Sunday, July 29, 2007

Pulp fiction

I have finished pt 3 of the "How do I detest thee?" series. Unfortunately, I don't have it with me, and thus will post it Monday.

In other news, I've mentioned before (here and here) that I'm a fan of the pulp fiction of Edgar Rice Burroughs. Yesterday my local library was having a book sale and I found (and purchased for 50 cents) a 1978 paperback edition of The Eternal Lover by Burroughs. Or rather, the book I bought is named The Eternal Savage (apparently the publishers figured that was a more appropriate title for the target audience.)

I was pretty glad to find it as I'd never even heard of this one before, which isn't surprising given the volume of work that Burroughs churned out. This one is a Tarzan spin-off story. The back of the book description reads

An American girl goes to Africa to visit Tarzan in his jungle home, and while there she is thrust into the most astonishing science-fiction adventure on record. Through a flaw in the structure of Time itself, a handsome warrior from the Stone Age appears in modern days .. then is drawn back to his own time, bringing the girl into a world of cave people, saber-tooth tigers and prehistoric jungle.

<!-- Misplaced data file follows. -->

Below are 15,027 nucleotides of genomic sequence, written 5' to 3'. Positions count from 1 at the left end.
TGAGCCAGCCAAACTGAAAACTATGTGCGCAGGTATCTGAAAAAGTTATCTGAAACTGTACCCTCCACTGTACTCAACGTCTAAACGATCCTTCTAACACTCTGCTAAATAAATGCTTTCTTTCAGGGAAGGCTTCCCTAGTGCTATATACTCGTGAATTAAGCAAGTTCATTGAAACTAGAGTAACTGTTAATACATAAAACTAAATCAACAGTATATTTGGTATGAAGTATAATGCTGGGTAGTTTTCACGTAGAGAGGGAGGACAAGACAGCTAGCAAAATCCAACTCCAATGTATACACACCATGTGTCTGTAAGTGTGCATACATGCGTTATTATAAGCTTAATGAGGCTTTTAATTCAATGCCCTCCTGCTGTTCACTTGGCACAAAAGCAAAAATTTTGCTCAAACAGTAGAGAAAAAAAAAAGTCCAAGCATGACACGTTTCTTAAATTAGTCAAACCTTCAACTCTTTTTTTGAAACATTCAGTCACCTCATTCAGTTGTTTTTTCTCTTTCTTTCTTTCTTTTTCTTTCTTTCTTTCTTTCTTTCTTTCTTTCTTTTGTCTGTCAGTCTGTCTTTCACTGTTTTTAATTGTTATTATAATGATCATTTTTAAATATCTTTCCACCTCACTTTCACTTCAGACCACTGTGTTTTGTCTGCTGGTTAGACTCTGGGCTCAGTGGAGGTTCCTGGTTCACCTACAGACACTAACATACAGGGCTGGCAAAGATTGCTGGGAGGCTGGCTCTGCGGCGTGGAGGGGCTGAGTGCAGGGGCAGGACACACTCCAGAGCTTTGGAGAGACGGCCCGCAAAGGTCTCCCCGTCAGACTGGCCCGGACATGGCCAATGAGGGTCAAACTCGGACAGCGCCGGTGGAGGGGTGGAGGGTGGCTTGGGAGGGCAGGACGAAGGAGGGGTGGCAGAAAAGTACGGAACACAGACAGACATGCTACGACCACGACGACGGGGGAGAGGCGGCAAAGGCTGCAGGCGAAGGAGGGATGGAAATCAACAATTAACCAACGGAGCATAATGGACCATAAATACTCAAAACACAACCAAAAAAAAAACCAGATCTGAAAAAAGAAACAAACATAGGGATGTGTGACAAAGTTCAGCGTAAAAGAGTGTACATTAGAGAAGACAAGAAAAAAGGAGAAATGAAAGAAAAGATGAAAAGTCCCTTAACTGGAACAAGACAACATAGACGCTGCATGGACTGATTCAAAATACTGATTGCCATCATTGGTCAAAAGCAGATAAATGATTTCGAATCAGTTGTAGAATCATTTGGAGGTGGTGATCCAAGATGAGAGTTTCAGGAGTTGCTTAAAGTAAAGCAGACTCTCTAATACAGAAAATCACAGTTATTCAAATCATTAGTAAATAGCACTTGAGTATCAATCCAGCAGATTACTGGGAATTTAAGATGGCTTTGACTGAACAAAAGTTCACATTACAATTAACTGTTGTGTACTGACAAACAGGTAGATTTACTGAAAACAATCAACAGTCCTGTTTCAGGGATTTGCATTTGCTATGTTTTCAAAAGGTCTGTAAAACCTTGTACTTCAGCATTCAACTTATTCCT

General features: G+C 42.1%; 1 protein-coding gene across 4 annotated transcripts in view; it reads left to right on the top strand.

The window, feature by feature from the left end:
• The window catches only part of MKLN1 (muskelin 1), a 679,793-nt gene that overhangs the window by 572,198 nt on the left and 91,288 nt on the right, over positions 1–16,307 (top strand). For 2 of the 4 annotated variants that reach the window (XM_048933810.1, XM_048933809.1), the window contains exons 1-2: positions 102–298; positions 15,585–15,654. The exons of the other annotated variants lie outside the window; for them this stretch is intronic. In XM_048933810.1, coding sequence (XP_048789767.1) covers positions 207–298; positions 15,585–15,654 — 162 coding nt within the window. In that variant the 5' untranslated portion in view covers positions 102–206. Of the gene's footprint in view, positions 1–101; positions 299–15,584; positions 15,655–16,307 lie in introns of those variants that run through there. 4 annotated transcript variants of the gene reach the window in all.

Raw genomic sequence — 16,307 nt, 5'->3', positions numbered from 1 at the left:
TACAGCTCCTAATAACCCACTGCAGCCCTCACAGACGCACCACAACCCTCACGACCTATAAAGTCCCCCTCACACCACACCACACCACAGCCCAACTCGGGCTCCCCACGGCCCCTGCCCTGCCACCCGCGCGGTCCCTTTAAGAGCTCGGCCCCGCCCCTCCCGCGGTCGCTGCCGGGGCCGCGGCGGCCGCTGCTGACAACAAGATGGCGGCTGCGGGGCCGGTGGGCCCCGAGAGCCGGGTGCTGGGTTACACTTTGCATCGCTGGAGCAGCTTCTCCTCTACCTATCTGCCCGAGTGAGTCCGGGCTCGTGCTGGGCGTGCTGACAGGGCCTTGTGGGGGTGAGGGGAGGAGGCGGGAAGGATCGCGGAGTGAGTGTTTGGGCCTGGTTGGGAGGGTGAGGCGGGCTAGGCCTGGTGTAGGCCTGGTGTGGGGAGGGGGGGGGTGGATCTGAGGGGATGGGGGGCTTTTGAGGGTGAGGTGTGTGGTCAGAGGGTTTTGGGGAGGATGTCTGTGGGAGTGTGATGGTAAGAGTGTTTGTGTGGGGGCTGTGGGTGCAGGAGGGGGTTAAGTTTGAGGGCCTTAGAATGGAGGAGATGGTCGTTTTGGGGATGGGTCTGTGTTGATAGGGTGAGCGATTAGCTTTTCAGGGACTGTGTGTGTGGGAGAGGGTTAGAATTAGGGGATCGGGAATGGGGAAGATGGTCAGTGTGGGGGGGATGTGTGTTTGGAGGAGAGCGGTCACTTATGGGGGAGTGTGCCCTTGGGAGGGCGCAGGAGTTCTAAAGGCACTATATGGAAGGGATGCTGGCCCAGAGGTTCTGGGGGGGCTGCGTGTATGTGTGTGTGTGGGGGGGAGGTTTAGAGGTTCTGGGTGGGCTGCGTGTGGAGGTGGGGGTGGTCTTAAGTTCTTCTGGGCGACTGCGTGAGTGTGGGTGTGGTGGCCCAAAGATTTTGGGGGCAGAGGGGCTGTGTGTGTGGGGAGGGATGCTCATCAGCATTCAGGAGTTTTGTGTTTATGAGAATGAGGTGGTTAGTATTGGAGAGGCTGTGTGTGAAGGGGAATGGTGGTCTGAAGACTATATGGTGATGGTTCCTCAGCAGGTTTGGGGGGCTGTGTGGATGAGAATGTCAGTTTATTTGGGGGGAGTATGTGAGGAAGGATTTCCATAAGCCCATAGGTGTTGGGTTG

The first chapter is titled 'Nu of the Niocene'. Yep, it's pulp literature allright.

In other pulp fiction news, the Sci-Fi channel debuts its new series Flash Gordon on Friday, Aug. 10 at 9 pm. If you haven't seen the original movie serial trilogy (1936-40) ... well, you're missing out. Plus, you can't fully appreciate Star Wars until you watch Flash Gordon Conquers the Universe. Actually, maybe watch the first two minutes of Chapter 2 to see what I mean (the other link goes to Chapter 1.)

1 comment:

C2H50H said...

Yeah, but special effects really didn't catch up with the requirements of the Flash Gordon universe until recently, so the old movies and shows really weren't up to snuff.

The old television show was dreadful. The 1980 movie was primarily notable for perhaps setting Timothy Dalton's career back about 10 years. Pretty rotten special effects, wooden acting, the usual problems in SciFi as done by Hollywood.

I used to love the old comic strips, though.

As for ERB, well, there's only so much you can do with a "noble savage meets sweet modern girl" plot, but ERB does as much as can be expected. I used to love that stuff, but sometime in the last forty years my tastes have gone more towards more conflicted heroes.

I'd like to see the Google founders fund a making of the Startide Rising books into movies (other books might be better, but given the family connections, I could accept it). I think the technology is just about ready...